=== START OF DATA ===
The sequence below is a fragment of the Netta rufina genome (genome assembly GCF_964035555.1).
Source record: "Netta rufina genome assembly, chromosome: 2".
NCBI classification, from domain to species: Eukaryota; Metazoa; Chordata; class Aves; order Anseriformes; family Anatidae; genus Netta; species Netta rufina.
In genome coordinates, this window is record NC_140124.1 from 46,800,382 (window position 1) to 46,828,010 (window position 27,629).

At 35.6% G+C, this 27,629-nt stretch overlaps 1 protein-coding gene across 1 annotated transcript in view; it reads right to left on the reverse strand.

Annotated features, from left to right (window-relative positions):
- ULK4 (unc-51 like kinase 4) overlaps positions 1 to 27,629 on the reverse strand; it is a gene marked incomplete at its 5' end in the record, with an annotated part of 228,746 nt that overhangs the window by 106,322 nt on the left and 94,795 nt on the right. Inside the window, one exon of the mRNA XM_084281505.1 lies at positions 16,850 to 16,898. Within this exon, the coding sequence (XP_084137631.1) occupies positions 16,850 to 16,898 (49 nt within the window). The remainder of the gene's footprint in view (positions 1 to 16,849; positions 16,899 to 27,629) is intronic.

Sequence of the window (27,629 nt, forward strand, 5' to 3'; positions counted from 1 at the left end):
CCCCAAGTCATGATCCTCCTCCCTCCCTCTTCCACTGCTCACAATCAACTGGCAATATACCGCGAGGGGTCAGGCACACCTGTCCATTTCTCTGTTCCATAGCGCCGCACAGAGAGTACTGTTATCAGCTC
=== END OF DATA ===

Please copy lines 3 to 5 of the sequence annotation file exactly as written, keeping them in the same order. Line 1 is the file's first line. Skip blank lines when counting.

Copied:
NCBI classification, from domain to species: Eukaryota; Metazoa; Chordata; class Aves; order Anseriformes; family Anatidae; genus Netta; species Netta rufina.
In genome coordinates, this window is record NC_140124.1 from 46,800,382 (window position 1) to 46,828,010 (window position 27,629).

At 35.6% G+C, this 27,629-nt stretch overlaps 1 protein-coding gene across 1 annotated transcript in view; it reads right to left on the reverse strand.